Bombay Sapphire Review
Walk in to any bar or pub in England, or perhaps anywhere in the world, and chances are that you will find the famous Bombay Sapphire light blue bottle lurking somewhere behind the bar.
Alongside Gordon’s, Bombay Sapphire is the house gin of choice for the majority of drinking establishments. It is a relatively light and somewhat inoffensive gin that will satisfy the needs of most people who ask for a gin and tonic any night of the week. It is by no means the most exciting gin but you can take it home to meet your mother and she won’t run screaming from the room.
Made from a vapour infused collaboration of ten botanicals from a 1761 recipe, Bombay Sapphire is one of the biggest selling brands in the world. You can pick up a bottle from virtually any supermarket or off licence and prices vary from around £16 to £22 (our advice is to never buy it above £20 and always buy a bottle at £16 if you can find it, and if you have some loose change rattling around in your pocket).
The botanicals used are conveniently displayed on the sides of the bottle and are stated as juniper, lemon peel, coriander seeds, angelica root, orris root, grains of paradise, cubeb berries, cassia bark, almonds, and liquorice.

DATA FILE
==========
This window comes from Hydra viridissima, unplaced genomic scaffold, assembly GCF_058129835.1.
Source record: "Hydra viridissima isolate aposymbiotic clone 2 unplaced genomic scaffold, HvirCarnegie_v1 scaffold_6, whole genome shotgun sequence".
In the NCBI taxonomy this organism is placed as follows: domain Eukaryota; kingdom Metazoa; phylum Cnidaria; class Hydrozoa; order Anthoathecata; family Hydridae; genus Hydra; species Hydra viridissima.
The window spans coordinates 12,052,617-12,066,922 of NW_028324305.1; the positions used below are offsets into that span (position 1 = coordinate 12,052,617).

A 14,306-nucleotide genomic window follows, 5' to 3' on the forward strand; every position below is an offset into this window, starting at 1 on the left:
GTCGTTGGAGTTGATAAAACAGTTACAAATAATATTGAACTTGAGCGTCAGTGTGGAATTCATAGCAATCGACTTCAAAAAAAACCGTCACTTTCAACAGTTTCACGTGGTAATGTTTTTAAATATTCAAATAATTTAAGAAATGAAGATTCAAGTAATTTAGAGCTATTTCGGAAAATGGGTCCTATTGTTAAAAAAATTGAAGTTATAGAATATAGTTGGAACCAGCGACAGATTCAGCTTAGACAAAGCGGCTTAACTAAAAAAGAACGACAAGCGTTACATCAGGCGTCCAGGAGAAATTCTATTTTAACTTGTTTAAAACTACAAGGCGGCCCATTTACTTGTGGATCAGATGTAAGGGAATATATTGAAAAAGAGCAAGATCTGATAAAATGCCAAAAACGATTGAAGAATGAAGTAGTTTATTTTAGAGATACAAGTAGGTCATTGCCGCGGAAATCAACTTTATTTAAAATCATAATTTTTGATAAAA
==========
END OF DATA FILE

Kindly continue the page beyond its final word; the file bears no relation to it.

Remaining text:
The alcohol content is 40% which puts it at the gentler end of gins.
The bottle comes sealed with a metal screw cap and upon opening you can smell that it is gin. Juniper and a light alcohol emit from the neck.
Tasting Bombay Sapphire neat is an illuminating experience (I am not of the opinion that gin should be drunk neat; however, it is interesting to try a tiny sip of gins neat as it can give you a fuller appreciation of the flavours). I say illuminating because I find it quite floral, almost perfume like.
With tonic it is also very light. It does not have a heavy juniper taste which can make gins taste bitter. Clearly at 40% it is no big hitter like some gins that weigh in at around the 48% mark. Personally I find it all too easy to forget there is any alcohol in the glass at all and it becomes like an alcopop. I have found myself drinking two or three glasses quite quickly and that can get expensive both on the pocket and on the liver.
That aside, I do like Bombay Sapphire. I find it quite easy to pick out both liquorice and almond as subtle aftertastes and I enjoy the flavour. It is definitely a gin I will buy fairly regularly, as it is so easily drinkable and therefore a good choice for house guests who may not be quite ready for a more complex gin experience. Couple that with the ability to pick up a bottle for £16 and the fact that it is so light, and we have a very good staple gin to fall back on.
It is clear why this is a good choice as a house gin for drinking establishments; we say it is a good choice as a house gin for the home too. Let the guests enjoy the Bombay, while you quietly enjoy something a little more fancy.
Marks out of ten for
Taste 7/10 – A smooth gin but it does have a fairly strong liquorice aftertaste that not all will enjoy.
Price 8/10 – You can usually find it on offer somewhere for less than £20 for a 70cl bottle.
Availability 10/10 – Available pretty much everywhere.